It began in 1972, with a breakthrough work titled “The Liberation of Aunt Jemima,” a small, shoe box-size assemblage in which she took a stereotypical mammy figurine — and armed her with a rifle and a grenade.
“It’s like they abolished slavery but they kept black people in the kitchen as mammy jars,” Saar says of what drove her to make the piece. “I had this Aunt Jemima, and I wanted to put a rifle and a grenade under her skirts. I wanted to empower her. I wanted to make her a warrior. I wanted people to know that black people wouldn’t be enslaved by that.”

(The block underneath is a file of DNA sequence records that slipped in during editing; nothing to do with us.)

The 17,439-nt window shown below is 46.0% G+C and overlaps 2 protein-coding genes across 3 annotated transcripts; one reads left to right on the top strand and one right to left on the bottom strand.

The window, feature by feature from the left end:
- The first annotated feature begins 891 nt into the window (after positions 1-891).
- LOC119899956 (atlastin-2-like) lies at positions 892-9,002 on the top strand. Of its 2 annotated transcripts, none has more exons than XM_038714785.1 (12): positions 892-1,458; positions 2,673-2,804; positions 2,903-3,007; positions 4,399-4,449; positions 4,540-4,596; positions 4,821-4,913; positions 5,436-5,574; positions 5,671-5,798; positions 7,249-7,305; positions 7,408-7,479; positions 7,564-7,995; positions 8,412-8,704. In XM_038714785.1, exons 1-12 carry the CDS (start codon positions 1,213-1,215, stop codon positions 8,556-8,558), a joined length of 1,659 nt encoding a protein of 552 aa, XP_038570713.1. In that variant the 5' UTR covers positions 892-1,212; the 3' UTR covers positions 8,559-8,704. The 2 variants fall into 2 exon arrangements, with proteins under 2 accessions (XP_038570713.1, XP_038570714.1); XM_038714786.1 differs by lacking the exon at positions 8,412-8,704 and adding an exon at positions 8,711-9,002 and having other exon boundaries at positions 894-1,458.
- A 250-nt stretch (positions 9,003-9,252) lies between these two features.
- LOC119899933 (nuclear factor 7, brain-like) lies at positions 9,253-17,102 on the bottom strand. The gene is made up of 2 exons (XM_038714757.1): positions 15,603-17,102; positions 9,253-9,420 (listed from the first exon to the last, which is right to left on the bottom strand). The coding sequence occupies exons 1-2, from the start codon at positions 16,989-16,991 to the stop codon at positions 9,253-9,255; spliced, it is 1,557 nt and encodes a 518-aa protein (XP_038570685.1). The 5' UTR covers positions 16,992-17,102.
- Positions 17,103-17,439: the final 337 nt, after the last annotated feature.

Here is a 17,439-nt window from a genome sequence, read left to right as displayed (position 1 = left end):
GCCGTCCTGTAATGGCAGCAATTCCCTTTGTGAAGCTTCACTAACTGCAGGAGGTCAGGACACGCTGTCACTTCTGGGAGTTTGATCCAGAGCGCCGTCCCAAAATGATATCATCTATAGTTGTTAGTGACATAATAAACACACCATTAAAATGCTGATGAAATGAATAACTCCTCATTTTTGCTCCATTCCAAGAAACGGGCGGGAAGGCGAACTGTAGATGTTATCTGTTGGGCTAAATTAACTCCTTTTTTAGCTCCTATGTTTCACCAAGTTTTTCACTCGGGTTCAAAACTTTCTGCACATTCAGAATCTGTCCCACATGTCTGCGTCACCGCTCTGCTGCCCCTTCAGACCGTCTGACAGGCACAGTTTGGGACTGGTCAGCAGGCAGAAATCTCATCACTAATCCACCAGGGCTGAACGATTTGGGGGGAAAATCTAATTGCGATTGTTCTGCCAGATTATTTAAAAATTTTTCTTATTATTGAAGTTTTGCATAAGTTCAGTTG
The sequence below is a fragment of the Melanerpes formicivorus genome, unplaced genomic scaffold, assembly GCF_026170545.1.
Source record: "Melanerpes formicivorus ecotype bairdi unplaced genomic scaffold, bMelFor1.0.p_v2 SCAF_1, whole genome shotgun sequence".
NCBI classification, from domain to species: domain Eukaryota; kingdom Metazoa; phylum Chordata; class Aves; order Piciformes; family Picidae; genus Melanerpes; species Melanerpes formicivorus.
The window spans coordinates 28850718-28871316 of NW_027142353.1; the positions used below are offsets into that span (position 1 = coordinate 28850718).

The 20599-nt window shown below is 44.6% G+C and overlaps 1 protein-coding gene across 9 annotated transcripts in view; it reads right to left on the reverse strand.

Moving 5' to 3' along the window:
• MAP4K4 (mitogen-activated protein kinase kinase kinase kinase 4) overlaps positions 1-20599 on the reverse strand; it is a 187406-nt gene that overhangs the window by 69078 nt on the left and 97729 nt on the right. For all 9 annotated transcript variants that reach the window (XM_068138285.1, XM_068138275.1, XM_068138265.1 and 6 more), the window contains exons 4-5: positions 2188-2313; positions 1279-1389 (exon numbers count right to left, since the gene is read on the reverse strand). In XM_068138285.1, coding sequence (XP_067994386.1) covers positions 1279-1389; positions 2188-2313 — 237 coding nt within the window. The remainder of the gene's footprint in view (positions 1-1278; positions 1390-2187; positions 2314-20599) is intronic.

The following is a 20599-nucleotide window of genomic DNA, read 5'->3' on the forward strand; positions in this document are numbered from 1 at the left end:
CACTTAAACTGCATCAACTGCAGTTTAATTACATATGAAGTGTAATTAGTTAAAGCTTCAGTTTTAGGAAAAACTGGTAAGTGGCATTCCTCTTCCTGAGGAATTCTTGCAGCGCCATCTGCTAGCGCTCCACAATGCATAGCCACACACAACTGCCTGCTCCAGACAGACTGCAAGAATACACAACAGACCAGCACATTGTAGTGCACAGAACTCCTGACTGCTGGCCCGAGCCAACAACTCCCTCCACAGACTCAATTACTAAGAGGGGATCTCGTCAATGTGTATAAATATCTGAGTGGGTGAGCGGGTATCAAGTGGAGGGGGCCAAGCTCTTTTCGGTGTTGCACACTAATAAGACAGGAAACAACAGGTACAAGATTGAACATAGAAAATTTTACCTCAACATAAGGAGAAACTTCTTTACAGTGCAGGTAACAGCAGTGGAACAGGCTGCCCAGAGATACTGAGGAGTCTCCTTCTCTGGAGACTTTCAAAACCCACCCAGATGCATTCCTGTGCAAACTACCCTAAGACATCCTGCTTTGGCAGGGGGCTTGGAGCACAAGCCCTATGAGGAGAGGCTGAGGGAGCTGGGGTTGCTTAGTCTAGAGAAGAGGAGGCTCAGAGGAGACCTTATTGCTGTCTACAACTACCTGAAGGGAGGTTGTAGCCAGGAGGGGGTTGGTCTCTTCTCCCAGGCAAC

Over her career, Saar has quietly and firmly built a body of work that touches on the magical, the personal and the political — something she continues to do to this day.